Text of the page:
Cantor continued around the globe from North Korea to China and Russia, painting a disturbing and deadly accurate portrait of a vacuum created by American retrenchment. Cantor called for strong presidential leadership and a strong commitment to defense, both utterly lacking now: “[G]lobal leadership is not possible if America doesn’t invest in a modern, highly trained, well equipped, and more lethal military. We must invest in combating new threats, including in the field of cyber security, where state and non-state actors pose a risk to our secrets and critical infrastructure.” He added later, “The President and leaders of Congress must also be honest with the American people that all of these efforts cannot be done on the cheap, and they cannot be accomplished without risks.” On trade as well, he urged presidential leadership. And he corrected the impression left by some isolationists that their policies mimic President Reagan. (“Reagan’s clarity of purpose and commitment to rebuilding America’s strength compelled Soviet leaders to make concessions on ground-breaking arms control agreements which paved the way to end the Cold War. An America that leads must regain its clarity of purpose and commitment to prevail for freedom’s sake.”)
He noted the cost of failing to devise an Arab Spring policy. (“As a result, moderate reformers have floundered and extremists have filled the vacuum. In the wake of such promise, we now see the Talibanization of the Middle East”). He emphasized the disaster resulting from neglect in Libya. (“Far from demonstrating the success of the Obama Administration’s ‘light footprint’ approach, Libya today barely exists as a state. It is a vast, ungoverned stretch of desert, awash in weapons, where terrorists, gangs, and militiamen compete for local dominance.”) On Libya he wisely focused on the strategic failure and lack of accountability rather than re-litigating the Benghazi talking points. (“What message does it send to the terrorists that an American Ambassador can be killed with apparent impunity? The situation in Libya has only deteriorated. Libya today has become a safe haven from which terrorists threaten stability throughout the entire region.”)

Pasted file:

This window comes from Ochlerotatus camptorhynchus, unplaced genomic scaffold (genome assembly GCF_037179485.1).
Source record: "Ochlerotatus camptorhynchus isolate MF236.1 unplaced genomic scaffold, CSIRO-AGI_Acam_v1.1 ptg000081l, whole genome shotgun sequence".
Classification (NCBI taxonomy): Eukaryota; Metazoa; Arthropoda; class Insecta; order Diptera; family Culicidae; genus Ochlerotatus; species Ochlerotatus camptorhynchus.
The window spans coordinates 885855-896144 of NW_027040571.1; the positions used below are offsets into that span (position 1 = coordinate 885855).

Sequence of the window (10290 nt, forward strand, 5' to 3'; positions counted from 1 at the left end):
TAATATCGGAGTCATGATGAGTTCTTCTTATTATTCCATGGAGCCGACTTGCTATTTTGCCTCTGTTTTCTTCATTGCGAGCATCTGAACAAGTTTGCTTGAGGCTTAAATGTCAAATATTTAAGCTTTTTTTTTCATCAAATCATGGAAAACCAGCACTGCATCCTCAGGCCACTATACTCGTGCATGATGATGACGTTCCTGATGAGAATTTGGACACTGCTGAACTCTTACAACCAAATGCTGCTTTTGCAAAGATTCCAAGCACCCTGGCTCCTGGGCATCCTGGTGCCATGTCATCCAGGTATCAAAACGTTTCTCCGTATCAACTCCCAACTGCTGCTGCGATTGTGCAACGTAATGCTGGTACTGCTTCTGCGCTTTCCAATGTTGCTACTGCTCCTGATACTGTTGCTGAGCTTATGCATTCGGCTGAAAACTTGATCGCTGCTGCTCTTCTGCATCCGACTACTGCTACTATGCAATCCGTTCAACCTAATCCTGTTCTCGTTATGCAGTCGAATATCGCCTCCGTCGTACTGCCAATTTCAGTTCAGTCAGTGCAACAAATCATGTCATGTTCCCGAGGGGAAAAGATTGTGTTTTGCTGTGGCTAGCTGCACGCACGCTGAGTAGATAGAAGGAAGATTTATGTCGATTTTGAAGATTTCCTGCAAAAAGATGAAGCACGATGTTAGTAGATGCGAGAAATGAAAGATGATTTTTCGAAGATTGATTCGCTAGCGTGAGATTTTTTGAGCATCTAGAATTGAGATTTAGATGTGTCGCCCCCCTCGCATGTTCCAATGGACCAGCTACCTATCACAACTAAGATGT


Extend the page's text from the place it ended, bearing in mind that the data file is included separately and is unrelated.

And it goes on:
He took a sober stance on democracy promotion, saying we must “stand on the side of the moderates as they struggle to build pluralistic democratic societies.” He cautioned, “Democracy is not just about elections, and it doesn’t happen overnight. If democracy is to take root in the Middle East, it will require significant protections for individual rights, religious minorities and women – protections that will not materialize if the region lacks a partner to help guide the way.”
He warned in Afghanistan not to replay the mistakes made in Iraq. “Our hasty and total withdrawal squandered the hard-fought gains won by the military at such great cost. . . . In Iraq today, Iran and Al Qaeda are ascendant, and violence has reached levels not seen since the peak of the insurgency. To allow the same thing to happen in Afghanistan would be to invite strategic defeat for the United States.”
In sum, Cantor called for internationalism, born from self-interest. “The inconvenient truth is policies of retreat and retrenchment make conflict more likely.” Cautioning about the spread of jihadists “from Yemen to Libya,” he took issue with the president’s narrative. “The tide of war is not receding, it is flowing, “said Cantor. “An America that leads must have a renewed determination to wage the battle for moderation over extremism. The effort must include a strategy to shape the outcome of the broader political transformations under way in the Middle East. We must renew partnerships with long-time allies who feel abandoned. And we must take aggressive action against terrorist leaders.”
Cantor’s speech was presidential-caliber, mature and impressively detailed — a model for 2016 presidential contenders. It’s a timely reminder that the GOP’s role – like America’s in the world – must be robustly supportive of our international interests and historic values. There’s no better example of what happens if we do otherwise than Obama’s calamitous foreign policy. Republicans who would imitate it are unserious contenders to succeed him.